• 360, PC Versions. I always liked the slower CvS games more than the over the top MvC games, so this versus game appeals to me a lot more than (U)MvC3. I was afraid that losing a round when any one of your character's lifebars was empty would be a big turn off, but it turns out it's not such a big deal when you get used to it. This game's a lot of fun and will probably be my online fighter for a good while. If there's any one major complaint I have about the game it's that I think it would be a better game in general without the gems. They feel like a stupid gimmick, and a poorly handled one at that. I would also probably be bummed about the audio features online, but I play with the sound off most of the time anyway. So I'm a rare exception in not caring much about that.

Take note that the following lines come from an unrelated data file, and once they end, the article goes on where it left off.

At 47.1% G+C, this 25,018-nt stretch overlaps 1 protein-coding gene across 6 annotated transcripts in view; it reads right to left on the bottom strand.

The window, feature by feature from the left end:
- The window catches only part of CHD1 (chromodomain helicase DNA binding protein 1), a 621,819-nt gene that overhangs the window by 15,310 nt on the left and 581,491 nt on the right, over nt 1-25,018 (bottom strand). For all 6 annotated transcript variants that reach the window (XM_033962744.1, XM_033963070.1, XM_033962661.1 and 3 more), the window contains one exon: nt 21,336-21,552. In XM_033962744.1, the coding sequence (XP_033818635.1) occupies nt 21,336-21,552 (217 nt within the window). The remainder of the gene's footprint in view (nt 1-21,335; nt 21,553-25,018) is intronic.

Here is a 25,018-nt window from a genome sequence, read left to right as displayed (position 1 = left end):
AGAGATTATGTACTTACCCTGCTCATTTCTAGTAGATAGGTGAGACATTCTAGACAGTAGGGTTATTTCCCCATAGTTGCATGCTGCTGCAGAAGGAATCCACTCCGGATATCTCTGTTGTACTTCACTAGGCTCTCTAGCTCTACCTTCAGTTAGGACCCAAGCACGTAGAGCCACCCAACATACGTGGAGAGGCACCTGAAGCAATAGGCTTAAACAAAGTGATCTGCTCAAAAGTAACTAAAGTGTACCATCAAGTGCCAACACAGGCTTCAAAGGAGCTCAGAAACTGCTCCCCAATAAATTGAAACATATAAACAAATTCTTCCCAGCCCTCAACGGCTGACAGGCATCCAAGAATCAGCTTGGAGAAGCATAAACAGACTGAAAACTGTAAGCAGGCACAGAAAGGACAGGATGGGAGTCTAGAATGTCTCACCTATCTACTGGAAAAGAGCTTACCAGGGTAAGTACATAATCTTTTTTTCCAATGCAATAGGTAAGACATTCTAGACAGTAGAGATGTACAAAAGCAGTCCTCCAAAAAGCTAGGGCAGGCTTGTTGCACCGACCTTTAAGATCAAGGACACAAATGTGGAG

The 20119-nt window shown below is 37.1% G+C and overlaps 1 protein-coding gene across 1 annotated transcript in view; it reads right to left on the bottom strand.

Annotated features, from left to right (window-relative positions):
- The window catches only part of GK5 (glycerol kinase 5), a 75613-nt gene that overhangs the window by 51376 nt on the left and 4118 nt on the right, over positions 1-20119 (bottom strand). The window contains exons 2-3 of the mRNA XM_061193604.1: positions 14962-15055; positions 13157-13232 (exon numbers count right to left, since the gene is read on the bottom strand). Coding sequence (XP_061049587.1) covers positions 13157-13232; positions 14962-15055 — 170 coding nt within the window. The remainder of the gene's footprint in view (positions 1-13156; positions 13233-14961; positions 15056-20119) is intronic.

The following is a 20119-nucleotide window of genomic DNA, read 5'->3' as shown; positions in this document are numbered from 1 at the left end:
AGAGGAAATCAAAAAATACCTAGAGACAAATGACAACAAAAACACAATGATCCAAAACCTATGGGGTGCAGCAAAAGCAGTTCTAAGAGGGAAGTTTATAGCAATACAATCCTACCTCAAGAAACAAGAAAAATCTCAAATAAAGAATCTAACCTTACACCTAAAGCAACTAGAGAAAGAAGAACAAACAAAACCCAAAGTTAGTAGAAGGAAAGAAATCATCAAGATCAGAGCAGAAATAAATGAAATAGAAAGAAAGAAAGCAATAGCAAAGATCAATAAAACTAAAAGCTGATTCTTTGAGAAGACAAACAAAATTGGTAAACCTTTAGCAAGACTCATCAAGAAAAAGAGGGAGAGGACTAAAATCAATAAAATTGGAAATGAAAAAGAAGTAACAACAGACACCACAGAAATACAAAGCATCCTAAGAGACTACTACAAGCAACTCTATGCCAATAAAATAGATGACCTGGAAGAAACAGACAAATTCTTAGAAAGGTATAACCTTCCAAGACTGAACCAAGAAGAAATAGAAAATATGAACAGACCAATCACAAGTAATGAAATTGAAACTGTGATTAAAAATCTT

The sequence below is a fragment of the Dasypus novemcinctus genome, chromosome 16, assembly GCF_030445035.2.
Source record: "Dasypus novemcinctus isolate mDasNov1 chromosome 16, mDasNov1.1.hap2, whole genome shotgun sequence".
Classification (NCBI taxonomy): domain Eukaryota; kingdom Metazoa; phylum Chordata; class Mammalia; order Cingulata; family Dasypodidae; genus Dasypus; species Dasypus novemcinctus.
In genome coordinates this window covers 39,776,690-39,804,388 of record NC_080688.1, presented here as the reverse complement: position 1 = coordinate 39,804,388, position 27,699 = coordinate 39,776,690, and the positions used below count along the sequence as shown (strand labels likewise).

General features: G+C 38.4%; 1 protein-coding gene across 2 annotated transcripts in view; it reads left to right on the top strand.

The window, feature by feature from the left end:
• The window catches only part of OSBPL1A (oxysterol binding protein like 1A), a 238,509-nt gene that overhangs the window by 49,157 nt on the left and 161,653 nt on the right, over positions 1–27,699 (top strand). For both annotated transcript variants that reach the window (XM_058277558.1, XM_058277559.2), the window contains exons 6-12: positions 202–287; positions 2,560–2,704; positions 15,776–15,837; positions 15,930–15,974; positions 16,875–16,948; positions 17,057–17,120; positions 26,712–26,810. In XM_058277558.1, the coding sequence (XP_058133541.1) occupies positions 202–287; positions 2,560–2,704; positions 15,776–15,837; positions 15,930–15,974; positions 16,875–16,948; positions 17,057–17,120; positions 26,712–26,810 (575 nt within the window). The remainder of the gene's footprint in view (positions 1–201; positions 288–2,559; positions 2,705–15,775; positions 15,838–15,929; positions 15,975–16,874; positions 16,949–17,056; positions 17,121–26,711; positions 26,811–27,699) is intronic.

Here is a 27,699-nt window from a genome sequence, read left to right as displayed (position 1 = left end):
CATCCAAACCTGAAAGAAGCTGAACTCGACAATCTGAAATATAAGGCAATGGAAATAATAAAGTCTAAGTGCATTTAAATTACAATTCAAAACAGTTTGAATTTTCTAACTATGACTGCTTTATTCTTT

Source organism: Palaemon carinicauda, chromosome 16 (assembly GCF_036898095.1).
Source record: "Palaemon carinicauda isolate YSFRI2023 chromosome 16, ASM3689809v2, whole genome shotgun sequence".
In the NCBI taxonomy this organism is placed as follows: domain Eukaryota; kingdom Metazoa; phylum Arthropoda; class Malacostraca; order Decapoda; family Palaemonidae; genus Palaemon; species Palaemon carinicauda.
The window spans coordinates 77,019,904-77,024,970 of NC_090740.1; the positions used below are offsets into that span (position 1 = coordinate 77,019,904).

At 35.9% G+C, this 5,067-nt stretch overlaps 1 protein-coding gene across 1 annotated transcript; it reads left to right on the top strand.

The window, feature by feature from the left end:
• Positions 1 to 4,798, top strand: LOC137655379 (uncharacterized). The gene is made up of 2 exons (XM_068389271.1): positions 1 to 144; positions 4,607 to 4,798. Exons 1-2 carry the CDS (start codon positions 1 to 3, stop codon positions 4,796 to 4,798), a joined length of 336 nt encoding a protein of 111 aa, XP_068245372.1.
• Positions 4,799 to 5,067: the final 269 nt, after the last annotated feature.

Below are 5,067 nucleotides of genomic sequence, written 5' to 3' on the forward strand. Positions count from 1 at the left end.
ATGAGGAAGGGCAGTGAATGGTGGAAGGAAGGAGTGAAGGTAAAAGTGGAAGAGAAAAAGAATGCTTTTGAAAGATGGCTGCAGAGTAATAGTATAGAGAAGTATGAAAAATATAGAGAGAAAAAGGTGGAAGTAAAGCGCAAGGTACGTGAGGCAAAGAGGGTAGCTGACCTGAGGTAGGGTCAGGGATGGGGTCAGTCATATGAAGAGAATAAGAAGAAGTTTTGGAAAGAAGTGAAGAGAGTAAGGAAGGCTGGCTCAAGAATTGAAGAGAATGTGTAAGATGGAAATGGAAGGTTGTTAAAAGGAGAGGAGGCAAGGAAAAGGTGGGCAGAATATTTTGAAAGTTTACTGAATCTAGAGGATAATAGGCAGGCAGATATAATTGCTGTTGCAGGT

• 360 Version. Bought it, but haven't played it yet. Will update once I have had some time with it.

  • Genesis Version. What I remember about this game: Had characters named Ickybod Clay and Blue Suede Goo. That's it.

  • GBA Version. Another game me and my brother both picked up copies of to play each other. It was actually a really good port of SFA3 for being on the GBA. We managed to squeeze a bunch of hours into it, and the game was largely responsible for retaining our sanity on long car trips. One odd memory about the game is that my mom would actually play it of her own will (i.e. without me and my little brother goading her into it). That makes the only games my mom has willingly picked up to play herself Solitaire, Minesweeper, and Street Fighter: Alpha 3.

  • 360 Version. Initial impressions (given that I have no attachment to the Persona Universe): Seems like Blazblue lite. I need to play it more though.